Barber: All eyes on Warriors' Kevin Durant, on and off the court

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OAKLAND — Moments after Kevin Durant hobbled off the Oracle Arena court in the third quarter of Game 5 of the NBA Western Conference semifinals on May 8, his long-time friend and fellow Washington DC native followed in his draft.

“That’s my best friend,” Warriors backup guard Quinn Cook said. “I saw a look on his face that I didn’t like, so I just wanted to go back and check on him.”

Cook rose from the bench and walked up the tunnel, away from the murmuring crowd, past the posters of current Warriors players and into the private sanctum that houses the team’s locker room, showers and training tables.

Center DeMarcus Cousins, another wounded Warrior, joined Cook in the examination room. They listened to Durant’s discussion with team doctors. The outside world would have to wait about 15 hours, until the Warriors received results from an MRI exam, to learn that Durant had strained his right calf, as opposed to tearing his right Achilles tendon. But doctors are pretty good at diagnosing that sort of thing by sight and feel. The Oakland staff was fairly certain Durant had suffered a lesser injury.

“Once I found out it wasn’t Achilles and it was a calf, for me it was a stress reliever,” Cook said.

He returned to the bench and spread the word among his teammates. Durant would not return to that game, or to that series. But he remains in play for the 2019 postseason. And because he is Kevin Durant, owner of a crazily long and limber frame and a virtually unstoppable array of scoring ability, he isn’t merely on the Warriors’ minds during the ongoing West finals against the Portland Trail Blazers. He is coloring the competition, and his teammates’ reactions, and the wider picture of the NBA, even as he scoots around on one good leg.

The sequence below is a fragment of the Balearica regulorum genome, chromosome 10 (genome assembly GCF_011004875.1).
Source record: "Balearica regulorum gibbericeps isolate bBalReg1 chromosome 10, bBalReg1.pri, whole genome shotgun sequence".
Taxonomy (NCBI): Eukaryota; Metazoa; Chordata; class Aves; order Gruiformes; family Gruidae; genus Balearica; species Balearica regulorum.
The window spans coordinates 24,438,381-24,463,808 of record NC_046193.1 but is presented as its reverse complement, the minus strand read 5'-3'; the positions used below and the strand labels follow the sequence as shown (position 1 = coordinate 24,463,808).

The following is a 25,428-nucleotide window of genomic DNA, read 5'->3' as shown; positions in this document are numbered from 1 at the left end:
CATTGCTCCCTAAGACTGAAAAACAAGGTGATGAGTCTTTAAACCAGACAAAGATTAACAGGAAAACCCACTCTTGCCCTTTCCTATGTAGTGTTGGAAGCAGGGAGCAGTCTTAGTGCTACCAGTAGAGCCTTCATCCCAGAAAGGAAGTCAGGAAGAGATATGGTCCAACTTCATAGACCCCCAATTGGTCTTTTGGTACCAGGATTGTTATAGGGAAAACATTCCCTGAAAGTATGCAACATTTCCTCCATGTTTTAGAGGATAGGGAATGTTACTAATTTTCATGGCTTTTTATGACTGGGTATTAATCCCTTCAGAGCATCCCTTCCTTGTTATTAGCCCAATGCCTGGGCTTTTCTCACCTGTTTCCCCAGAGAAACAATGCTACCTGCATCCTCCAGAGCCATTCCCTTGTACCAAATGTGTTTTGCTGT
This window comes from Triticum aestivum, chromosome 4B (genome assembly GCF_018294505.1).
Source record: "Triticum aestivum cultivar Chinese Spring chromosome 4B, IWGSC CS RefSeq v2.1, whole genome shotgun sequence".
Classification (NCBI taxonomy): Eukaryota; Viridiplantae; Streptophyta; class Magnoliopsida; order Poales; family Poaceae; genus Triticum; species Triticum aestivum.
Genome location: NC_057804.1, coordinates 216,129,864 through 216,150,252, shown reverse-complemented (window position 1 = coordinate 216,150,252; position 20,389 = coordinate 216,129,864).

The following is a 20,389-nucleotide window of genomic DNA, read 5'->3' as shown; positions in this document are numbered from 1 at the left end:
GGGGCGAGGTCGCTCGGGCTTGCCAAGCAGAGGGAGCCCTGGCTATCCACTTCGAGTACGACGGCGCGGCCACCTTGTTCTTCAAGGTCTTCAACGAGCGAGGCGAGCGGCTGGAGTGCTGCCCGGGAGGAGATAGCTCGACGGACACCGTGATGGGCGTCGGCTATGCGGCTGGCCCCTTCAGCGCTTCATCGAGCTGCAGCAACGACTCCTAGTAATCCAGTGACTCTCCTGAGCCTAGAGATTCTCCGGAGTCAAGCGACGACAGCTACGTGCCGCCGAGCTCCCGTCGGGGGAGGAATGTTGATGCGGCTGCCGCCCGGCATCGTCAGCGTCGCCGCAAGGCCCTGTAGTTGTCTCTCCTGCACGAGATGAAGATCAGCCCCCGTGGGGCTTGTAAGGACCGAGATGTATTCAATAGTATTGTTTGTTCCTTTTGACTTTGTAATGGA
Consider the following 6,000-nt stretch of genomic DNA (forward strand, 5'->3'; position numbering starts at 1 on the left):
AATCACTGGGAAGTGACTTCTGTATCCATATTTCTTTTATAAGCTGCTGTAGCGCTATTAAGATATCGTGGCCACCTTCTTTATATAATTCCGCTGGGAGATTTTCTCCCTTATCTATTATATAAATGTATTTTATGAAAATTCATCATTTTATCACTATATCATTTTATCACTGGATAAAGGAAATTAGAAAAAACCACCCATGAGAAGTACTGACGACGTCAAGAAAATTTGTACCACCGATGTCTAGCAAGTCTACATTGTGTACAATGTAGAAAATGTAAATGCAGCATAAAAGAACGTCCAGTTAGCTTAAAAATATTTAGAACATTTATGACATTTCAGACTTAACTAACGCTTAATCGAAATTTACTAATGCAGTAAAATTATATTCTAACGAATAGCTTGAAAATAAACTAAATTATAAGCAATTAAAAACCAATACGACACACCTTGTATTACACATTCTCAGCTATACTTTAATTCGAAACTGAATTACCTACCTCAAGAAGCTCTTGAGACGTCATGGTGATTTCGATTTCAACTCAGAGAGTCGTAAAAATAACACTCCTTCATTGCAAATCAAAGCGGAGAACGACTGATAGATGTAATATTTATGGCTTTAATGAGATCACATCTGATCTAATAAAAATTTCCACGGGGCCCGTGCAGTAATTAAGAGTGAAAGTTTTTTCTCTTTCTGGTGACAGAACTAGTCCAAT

The first ripple effect Durant had on the Warriors, and the one examined most deeply so far, was to sharpen their focus. It was a logical outcome of losing the most dependable player on the team.

“Definitely, everybody has to step up,” Cook said. “We have to be sharper on defense and offense, knowing obviously that he’s the best player in the world. So we don’t have that luxury, just to give it to him and go get a bucket. We have to be crisper on offense, we have to move the ball, we have to set screens. We have to do more little stuff, because we don’t have K out there.”

The defending champions were gripping when Durant went down. The series was tied at two games apiece, the Warriors led by three points with a couple minutes left in the third quarter of Game 5 and they would play the next one in Houston. The situation was, if not dire, pretty serious.

In case you have been in a medically induced coma for the past week, I can report that the Warriors held on to win Game 5, eliminated the Rockets in a tense Game 6 last Friday and breezed past the Trail Blazers 116-94 in Game 1 of the conference finals Tuesday.

Before Durant’s injury, the Warriors’ average margin of victory in the playoffs (over the equivalent of 48 minutes of play) was 117-111. Since Durant’s injury, the Warriors’ average margin of victory has been 118-105.

I report this not to arm the charter members of the Warriors Would Be Better Without KD brigade, because they are wrong, but to point out that the team has banded together to produce some good basketball in Durant’s absence.